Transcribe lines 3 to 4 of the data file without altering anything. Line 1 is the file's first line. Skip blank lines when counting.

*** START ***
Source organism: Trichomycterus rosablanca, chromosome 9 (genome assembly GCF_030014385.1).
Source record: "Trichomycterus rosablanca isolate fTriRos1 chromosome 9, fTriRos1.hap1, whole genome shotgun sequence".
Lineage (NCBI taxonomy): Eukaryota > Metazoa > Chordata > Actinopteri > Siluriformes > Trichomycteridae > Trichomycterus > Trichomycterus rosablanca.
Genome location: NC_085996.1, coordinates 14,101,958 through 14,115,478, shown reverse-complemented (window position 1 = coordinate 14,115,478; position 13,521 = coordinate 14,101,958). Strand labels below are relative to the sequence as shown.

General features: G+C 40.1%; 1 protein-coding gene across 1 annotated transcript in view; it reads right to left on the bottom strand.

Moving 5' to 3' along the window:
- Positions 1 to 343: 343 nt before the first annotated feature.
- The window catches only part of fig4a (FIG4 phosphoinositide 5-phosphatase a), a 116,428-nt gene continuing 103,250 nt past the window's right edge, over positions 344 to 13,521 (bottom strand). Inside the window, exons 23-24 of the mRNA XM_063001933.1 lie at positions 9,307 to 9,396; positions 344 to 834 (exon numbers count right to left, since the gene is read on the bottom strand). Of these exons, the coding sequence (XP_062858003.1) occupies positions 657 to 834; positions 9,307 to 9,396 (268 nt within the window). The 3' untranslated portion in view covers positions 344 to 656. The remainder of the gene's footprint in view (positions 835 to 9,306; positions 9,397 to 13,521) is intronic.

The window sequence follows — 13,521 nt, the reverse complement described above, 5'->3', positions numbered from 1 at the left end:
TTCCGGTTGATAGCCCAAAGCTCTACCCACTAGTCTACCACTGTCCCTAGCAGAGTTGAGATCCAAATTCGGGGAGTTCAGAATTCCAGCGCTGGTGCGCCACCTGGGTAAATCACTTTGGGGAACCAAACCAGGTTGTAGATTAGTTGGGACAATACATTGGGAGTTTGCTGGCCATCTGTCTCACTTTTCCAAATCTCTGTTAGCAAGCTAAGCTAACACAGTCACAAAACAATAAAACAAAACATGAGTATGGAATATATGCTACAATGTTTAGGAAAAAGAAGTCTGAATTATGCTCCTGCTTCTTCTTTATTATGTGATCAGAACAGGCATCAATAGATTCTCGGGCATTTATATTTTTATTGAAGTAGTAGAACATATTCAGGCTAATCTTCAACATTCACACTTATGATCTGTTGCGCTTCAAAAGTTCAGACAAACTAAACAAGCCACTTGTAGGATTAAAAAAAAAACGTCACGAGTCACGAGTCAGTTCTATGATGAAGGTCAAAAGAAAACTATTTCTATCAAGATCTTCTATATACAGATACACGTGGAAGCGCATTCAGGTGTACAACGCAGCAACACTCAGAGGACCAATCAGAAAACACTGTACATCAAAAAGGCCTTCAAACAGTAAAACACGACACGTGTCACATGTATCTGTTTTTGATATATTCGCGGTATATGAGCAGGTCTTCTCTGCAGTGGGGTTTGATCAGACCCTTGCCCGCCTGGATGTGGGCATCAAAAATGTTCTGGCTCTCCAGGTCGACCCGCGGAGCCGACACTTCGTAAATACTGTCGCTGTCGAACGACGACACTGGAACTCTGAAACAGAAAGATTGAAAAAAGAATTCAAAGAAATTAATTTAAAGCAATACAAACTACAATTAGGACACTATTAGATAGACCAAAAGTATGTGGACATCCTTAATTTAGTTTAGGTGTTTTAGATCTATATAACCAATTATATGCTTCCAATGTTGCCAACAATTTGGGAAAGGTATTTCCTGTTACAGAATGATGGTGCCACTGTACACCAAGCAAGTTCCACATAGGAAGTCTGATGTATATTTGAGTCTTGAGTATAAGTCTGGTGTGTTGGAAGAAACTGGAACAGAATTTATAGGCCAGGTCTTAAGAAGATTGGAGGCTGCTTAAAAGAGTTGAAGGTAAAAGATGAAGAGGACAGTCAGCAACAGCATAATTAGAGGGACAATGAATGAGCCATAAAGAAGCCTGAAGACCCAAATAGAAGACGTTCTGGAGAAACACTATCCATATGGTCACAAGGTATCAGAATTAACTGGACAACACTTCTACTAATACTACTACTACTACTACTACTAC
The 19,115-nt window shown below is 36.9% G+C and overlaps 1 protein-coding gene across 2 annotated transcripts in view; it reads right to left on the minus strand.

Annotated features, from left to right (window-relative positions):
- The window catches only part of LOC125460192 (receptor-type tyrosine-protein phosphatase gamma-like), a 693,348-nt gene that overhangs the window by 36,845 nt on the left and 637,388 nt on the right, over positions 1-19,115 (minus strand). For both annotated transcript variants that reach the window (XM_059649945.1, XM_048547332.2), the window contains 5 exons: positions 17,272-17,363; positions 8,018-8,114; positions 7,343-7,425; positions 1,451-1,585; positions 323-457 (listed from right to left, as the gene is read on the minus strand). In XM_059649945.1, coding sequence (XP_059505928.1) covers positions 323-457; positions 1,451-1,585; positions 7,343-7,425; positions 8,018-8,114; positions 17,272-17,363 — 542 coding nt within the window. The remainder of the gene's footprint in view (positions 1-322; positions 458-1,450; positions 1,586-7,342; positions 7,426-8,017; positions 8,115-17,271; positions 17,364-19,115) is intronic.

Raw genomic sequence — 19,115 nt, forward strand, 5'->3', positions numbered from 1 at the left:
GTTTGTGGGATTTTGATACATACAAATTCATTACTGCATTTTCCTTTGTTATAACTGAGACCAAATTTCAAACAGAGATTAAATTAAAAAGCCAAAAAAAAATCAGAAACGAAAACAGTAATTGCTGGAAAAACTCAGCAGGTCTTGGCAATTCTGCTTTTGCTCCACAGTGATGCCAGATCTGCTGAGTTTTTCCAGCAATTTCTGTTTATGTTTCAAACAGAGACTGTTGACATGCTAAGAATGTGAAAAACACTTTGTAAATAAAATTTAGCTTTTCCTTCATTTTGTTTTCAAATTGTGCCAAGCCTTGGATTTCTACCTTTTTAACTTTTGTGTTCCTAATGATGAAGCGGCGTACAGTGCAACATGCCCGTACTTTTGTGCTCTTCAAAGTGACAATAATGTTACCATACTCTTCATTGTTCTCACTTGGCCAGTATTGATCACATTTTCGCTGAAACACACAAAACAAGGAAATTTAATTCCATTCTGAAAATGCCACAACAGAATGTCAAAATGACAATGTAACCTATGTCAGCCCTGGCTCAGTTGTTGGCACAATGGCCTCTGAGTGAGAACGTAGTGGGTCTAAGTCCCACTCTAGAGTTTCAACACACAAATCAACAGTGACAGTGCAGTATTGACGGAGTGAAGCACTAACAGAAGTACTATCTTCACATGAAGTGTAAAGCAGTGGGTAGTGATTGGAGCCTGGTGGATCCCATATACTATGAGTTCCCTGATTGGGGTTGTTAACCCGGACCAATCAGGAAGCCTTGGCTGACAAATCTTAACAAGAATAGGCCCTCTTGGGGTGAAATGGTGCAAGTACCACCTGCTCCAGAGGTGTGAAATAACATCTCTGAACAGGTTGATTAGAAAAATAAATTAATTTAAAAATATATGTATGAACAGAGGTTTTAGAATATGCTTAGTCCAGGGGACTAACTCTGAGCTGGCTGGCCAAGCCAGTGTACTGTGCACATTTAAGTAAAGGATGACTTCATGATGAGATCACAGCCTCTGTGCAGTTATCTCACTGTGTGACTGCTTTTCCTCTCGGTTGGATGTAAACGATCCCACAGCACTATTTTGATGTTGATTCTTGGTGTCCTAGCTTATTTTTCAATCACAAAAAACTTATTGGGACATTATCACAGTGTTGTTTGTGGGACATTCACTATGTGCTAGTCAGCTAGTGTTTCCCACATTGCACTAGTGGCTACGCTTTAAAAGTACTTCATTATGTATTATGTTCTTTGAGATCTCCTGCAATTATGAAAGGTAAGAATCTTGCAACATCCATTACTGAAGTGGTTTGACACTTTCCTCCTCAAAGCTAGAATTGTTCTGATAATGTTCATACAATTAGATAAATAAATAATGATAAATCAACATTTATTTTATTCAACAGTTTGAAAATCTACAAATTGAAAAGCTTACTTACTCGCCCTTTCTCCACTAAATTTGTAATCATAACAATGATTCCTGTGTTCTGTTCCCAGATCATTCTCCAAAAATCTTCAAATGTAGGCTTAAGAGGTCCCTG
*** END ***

Lineage (NCBI taxonomy): Eukaryota > Metazoa > Chordata > Actinopteri > Siluriformes > Trichomycteridae > Trichomycterus > Trichomycterus rosablanca.
Genome location: NC_085996.1, coordinates 14,101,958 through 14,115,478, shown reverse-complemented (window position 1 = coordinate 14,115,478; position 13,521 = coordinate 14,101,958). Strand labels below are relative to the sequence as shown.